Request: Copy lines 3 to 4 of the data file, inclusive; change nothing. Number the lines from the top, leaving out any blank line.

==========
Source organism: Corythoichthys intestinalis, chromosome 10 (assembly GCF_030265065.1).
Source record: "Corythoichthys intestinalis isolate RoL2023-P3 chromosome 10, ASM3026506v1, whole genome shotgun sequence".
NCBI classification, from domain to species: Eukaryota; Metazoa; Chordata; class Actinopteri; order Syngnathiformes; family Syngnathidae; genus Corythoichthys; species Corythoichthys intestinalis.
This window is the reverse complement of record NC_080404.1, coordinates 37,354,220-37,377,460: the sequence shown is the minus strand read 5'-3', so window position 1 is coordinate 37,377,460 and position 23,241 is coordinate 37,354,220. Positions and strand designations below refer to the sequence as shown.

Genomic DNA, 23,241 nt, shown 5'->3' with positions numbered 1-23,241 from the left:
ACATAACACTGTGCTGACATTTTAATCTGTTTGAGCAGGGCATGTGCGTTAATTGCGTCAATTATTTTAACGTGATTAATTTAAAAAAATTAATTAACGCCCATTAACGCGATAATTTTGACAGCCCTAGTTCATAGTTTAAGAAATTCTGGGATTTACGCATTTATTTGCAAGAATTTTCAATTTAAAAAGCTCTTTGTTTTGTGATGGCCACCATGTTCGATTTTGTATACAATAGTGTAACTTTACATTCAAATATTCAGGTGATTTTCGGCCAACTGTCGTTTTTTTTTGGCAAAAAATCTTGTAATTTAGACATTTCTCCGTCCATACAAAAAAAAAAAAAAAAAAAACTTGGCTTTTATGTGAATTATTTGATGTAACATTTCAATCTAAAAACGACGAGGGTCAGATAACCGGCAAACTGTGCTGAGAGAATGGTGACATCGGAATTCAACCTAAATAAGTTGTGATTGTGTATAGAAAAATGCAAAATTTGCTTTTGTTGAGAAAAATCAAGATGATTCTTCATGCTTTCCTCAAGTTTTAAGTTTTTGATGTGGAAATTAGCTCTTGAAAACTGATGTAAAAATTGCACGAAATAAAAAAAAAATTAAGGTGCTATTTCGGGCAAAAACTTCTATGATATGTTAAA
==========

NCBI classification, from domain to species: Eukaryota; Metazoa; Chordata; class Actinopteri; order Syngnathiformes; family Syngnathidae; genus Corythoichthys; species Corythoichthys intestinalis.
This window is the reverse complement of record NC_080404.1, coordinates 37,354,220-37,377,460: the sequence shown is the minus strand read 5'-3', so window position 1 is coordinate 37,377,460 and position 23,241 is coordinate 37,354,220. Positions and strand designations below refer to the sequence as shown.